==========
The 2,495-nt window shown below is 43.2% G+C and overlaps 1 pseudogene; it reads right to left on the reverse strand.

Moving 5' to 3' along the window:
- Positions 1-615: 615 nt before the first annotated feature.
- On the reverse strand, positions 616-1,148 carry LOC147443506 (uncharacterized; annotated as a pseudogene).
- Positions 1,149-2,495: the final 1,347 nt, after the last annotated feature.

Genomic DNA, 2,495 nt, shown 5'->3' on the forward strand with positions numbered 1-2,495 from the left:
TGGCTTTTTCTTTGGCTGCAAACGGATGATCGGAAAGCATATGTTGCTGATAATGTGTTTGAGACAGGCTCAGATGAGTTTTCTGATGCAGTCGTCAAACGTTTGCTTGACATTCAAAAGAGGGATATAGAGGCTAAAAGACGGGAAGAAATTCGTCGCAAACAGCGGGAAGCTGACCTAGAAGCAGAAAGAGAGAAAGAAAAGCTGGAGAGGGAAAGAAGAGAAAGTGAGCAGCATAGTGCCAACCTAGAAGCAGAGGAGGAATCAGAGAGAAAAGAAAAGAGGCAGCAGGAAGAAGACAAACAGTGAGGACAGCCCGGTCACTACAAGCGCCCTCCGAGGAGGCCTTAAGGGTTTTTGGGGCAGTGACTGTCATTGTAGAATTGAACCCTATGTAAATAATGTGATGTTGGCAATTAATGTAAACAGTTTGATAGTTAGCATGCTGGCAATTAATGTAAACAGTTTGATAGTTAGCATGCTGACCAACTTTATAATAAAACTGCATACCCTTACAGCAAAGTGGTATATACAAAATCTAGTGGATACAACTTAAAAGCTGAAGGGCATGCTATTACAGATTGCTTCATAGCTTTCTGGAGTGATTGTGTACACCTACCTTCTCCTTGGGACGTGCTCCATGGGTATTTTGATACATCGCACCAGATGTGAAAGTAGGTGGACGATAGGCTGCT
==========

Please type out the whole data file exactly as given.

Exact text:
The 2,495-nt window shown below is 43.2% G+C and overlaps 1 pseudogene; it reads right to left on the reverse strand.

Moving 5' to 3' along the window:
- Positions 1-615: 615 nt before the first annotated feature.
- On the reverse strand, positions 616-1,148 carry LOC147443506 (uncharacterized; annotated as a pseudogene).
- Positions 1,149-2,495: the final 1,347 nt, after the last annotated feature.

Genomic DNA, 2,495 nt, shown 5'->3' on the forward strand with positions numbered 1-2,495 from the left:
TGGCTTTTTCTTTGGCTGCAAACGGATGATCGGAAAGCATATGTTGCTGATAATGTGTTTGAGACAGGCTCAGATGAGTTTTCTGATGCAGTCGTCAAACGTTTGCTTGACATTCAAAAGAGGGATATAGAGGCTAAAAGACGGGAAGAAATTCGTCGCAAACAGCGGGAAGCTGACCTAGAAGCAGAAAGAGAGAAAGAAAAGCTGGAGAGGGAAAGAAGAGAAAGTGAGCAGCATAGTGCCAACCTAGAAGCAGAGGAGGAATCAGAGAGAAAAGAAAAGAGGCAGCAGGAAGAAGACAAACAGTGAGGACAGCCCGGTCACTACAAGCGCCCTCCGAGGAGGCCTTAAGGGTTTTTGGGGCAGTGACTGTCATTGTAGAATTGAACCCTATGTAAATAATGTGATGTTGGCAATTAATGTAAACAGTTTGATAGTTAGCATGCTGGCAATTAATGTAAACAGTTTGATAGTTAGCATGCTGACCAACTTTATAATAAAACTGCATACCCTTACAGCAAAGTGGTATATACAAAATCTAGTGGATACAACTTAAAAGCTGAAGGGCATGCTATTACAGATTGCTTCATAGCTTTCTGGAGTGATTGTGTACACCTACCTTCTCCTTGGGACGTGCTCCATGGGTATTTTGATACATCGCACCAGATGTGAAAGTAGGTGGACGATAGGCTGCT